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Title: Lay sense-making and knowledge of biotechnology : its functionality and its limitations
Author: Tallett, Stephen
ISNI:       0000 0001 3496 7680
Awarding Body: University of Surrey
Current Institution: University of Surrey
Date of Award: 2008
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This thesis examines lay sense-making of biotechnological items, its functionality and its limitations, which, it is claimed, may have implications for biotechnological developments and how they are received. The theoretical approach taken to lay sense-making drew on social representations theory as an explanatory framework. This informed the aim to collect data on verbal and visual representation, and categorisation, of biotechnological items. Data was collected in three studies, through multiple sorting tasks and in-depth interviews with lay individuals in the UK, and field observation of mobilisation events and protests in the US. Methods used to analyse the data were multidimensional scalogram analysis, smallest space analysis, content analysis and thematic content analysis with data display. Representation and categorisation captured in the studies points to lay sense-making and knowledge of biotechnological items having a number of functions beyond understanding, and limitations beyond any scientific and technical knowledge-deficits of the kind suggested in ongoing surveys. Findings are supportive of previously reported findings suggesting that lay knowledge is complementary to scientific, regulatory and commercial knowledge sets. It is argued that limitations of and constraints on lay sense-making of biotechnological items are related to its rich functionality and its complementarity. Findings also suggest that lay engagement with and sense-making of biotechnology can be empowering for those involved, allowing lay people to take ownership of a concept and topic such as biotechnology that might very well affect areas of their lives. On the other hand, it is suggested that as lay people become more engaged with biotechnology, their agendas may also become more engaged, suggesting in turn that biotechnology may be progressively less likely to be judged on its own merits, or that developments may be increasingly stalled by negotiation of competing interests.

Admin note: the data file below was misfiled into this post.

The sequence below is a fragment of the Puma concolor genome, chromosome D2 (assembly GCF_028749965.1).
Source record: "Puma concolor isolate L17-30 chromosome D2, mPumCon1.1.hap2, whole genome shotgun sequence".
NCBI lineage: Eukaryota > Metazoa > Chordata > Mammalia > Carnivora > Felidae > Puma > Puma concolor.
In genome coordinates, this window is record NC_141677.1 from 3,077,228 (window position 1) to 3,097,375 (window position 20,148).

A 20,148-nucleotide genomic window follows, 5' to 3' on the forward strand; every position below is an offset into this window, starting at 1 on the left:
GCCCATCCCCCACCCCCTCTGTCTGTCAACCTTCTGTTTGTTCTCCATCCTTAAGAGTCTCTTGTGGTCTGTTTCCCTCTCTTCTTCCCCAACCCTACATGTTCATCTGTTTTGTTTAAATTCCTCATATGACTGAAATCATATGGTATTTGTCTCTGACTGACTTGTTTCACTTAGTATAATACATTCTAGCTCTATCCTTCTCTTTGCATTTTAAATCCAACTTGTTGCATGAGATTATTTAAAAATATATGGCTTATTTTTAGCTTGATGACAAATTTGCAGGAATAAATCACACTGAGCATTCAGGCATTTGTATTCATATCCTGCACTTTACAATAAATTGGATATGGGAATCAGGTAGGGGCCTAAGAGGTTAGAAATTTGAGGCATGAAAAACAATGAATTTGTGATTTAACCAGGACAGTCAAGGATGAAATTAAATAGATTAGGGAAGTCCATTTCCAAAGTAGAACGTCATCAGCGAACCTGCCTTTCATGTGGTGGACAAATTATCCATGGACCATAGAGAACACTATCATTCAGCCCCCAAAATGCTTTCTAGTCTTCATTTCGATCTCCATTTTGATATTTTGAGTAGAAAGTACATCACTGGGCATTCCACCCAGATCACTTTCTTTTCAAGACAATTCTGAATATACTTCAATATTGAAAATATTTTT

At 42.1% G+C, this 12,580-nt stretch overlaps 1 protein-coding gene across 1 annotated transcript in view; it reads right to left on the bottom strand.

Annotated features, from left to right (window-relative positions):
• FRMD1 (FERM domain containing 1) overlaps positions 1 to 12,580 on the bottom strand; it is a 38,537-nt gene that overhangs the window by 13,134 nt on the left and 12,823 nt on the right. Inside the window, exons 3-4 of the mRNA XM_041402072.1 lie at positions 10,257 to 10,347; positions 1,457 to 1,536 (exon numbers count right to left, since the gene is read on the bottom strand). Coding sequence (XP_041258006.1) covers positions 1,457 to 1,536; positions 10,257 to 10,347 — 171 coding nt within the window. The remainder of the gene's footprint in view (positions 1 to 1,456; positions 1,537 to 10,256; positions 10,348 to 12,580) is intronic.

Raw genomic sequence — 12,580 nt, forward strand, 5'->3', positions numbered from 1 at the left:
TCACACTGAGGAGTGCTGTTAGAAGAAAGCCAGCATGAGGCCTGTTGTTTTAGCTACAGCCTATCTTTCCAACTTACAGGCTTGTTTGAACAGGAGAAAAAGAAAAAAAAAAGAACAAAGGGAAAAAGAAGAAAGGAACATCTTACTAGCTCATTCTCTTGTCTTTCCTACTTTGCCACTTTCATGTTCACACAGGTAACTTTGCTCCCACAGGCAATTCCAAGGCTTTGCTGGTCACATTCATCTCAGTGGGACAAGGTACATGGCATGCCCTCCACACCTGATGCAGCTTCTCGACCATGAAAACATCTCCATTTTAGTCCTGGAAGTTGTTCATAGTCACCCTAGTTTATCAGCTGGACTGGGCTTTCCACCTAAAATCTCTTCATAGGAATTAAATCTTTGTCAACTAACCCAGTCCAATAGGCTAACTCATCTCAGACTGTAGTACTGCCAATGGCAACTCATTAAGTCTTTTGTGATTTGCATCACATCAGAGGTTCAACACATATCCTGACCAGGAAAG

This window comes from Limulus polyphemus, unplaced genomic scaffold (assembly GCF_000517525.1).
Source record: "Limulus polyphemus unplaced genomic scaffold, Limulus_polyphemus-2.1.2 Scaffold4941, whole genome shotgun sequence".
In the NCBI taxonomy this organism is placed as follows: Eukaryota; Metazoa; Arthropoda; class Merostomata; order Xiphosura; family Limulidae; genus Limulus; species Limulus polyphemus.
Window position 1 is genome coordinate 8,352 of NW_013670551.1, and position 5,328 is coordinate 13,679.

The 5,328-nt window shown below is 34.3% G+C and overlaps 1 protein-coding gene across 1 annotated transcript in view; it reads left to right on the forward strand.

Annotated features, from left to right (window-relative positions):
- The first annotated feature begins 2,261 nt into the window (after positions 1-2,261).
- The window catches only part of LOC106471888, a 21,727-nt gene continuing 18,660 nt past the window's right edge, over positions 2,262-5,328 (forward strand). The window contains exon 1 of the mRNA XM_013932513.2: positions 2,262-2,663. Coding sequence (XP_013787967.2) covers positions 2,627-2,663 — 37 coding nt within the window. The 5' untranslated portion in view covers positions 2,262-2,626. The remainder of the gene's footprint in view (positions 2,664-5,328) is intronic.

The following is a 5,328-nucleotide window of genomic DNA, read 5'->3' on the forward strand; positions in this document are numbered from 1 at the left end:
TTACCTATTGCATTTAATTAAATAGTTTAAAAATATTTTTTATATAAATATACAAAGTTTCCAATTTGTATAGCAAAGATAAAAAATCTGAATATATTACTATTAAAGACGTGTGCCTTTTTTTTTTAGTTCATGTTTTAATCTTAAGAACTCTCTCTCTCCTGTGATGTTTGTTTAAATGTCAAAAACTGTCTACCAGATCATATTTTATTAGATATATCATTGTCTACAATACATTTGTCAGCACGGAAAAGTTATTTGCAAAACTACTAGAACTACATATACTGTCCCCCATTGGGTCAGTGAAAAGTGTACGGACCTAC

Supervisor: Not available Sponsor: Not available
Qualification Name: Thesis (Ph.D.) Qualification Level: Doctoral
EThOS ID:  DOI: Not available